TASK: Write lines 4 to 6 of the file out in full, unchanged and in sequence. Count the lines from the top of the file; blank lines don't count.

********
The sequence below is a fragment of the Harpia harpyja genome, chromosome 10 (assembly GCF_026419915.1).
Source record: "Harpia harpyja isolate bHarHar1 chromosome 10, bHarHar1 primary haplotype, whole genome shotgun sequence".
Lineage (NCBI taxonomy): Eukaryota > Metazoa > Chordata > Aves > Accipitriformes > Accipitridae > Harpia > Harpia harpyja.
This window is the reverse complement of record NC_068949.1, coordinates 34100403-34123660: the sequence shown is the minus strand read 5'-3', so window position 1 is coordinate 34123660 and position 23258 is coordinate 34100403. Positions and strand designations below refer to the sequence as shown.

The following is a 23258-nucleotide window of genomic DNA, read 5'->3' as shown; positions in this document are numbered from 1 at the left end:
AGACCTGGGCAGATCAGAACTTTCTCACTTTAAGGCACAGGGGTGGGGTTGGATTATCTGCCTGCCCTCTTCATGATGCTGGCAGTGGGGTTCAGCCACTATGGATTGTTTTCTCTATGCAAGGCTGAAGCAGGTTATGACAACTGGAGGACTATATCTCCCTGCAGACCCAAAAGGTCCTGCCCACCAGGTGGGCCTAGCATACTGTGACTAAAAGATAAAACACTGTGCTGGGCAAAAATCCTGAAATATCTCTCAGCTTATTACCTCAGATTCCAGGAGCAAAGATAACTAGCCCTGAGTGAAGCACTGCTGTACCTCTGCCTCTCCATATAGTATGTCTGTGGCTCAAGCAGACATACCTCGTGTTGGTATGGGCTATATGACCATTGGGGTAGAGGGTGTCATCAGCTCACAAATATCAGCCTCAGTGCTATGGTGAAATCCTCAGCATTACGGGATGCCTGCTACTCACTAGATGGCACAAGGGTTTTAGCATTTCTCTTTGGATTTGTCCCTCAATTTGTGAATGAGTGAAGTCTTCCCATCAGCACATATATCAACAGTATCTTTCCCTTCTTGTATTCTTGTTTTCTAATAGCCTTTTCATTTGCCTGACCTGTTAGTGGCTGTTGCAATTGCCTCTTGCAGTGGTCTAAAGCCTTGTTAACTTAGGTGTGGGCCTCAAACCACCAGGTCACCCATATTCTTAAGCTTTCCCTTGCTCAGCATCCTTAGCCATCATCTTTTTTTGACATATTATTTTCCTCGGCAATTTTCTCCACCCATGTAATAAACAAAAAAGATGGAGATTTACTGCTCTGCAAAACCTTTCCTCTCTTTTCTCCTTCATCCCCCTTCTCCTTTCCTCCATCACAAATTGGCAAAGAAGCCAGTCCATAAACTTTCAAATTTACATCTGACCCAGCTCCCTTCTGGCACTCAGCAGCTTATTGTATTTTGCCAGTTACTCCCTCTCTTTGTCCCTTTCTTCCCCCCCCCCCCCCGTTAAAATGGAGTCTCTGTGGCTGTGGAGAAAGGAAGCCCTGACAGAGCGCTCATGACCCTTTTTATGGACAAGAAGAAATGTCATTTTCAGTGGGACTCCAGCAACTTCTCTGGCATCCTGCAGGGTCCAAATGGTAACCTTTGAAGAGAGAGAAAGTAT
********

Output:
This window is the reverse complement of record NC_068949.1, coordinates 34100403-34123660: the sequence shown is the minus strand read 5'-3', so window position 1 is coordinate 34123660 and position 23258 is coordinate 34100403. Positions and strand designations below refer to the sequence as shown.

The following is a 23258-nucleotide window of genomic DNA, read 5'->3' as shown; positions in this document are numbered from 1 at the left end:
AGACCTGGGCAGATCAGAACTTTCTCACTTTAAGGCACAGGGGTGGGGTTGGATTATCTGCCTGCCCTCTTCATGATGCTGGCAGTGGGGTTCAGCCACTATGGATTGTTTTCTCTATGCAAGGCTGAAGCAGGTTATGACAACTGGAGGACTATATCTCCCTGCAGACCCAAAAGGTCCTGCCCACCAGGTGGGCCTAGCATACTGTGACTAAAAGATAAAACACTGTGCTGGGCAAAAATCCTGAAATATCTCTCAGCTTATTACCTCAGATTCCAGGAGCAAAGATAACTAGCCCTGAGTGAAGCACTGCTGTACCTCTGCCTCTCCATATAGTATGTCTGTGGCTCAAGCAGACATACCTCGTGTTGGTATGGGCTATATGACCATTGGGGTAGAGGGTGTCATCAGCTCACAAATATCAGCCTCAGTGCTATGGTGAAATCCTCAGCATTACGGGATGCCTGCTACTCACTAGATGGCACAAGGGTTTTAGCATTTCTCTTTGGATTTGTCCCTCAATTTGTGAATGAGTGAAGTCTTCCCATCAGCACATATATCAACAGTATCTTTCCCTTCTTGTATTCTTGTTTTCTAATAGCCTTTTCATTTGCCTGACCTGTTAGTGGCTGTTGCAATTGCCTCTTGCAGTGGTCTAAAGCCTTGTTAACTTAGGTGTGGGCCTCAAACCACCAGGTCACCCATATTCTTAAGCTTTCCCTTGCTCAGCATCCTTAGCCATCATCTTTTTTTGACATATTATTTTCCTCGGCAATTTTCTCCACCCATGTAATAAACAAAAAAGATGGAGATTTACTGCTCTGCAAAACCTTTCCTCTCTTTTCTCCTTCATCCCCCTTCTCCTTTCCTCCATCACAAATTGGCAAAGAAGCCAGTCCATAAACTTTCAAATTTACATCTGACCCAGCTCCCTTCTGGCACTCAGCAGCTTATTGTATTTTGCCAGTTACTCCCTCTCTTTGTCCCTTTCTTCCCCCCCCCCCCCCGTTAAAATGGAGTCTCTGTGGCTGTGGAGAAAGGAAGCCCTGACAGAGCGCTCATGACCCTTTTTATGGACAAGAAGAAATGTCATTTTCAGTGGGACTCCAGCAACTTCTCTGGCATCCTGCAGGGTCCAAATGGTAACCTTTGAAGAGAGAGAAAGTAT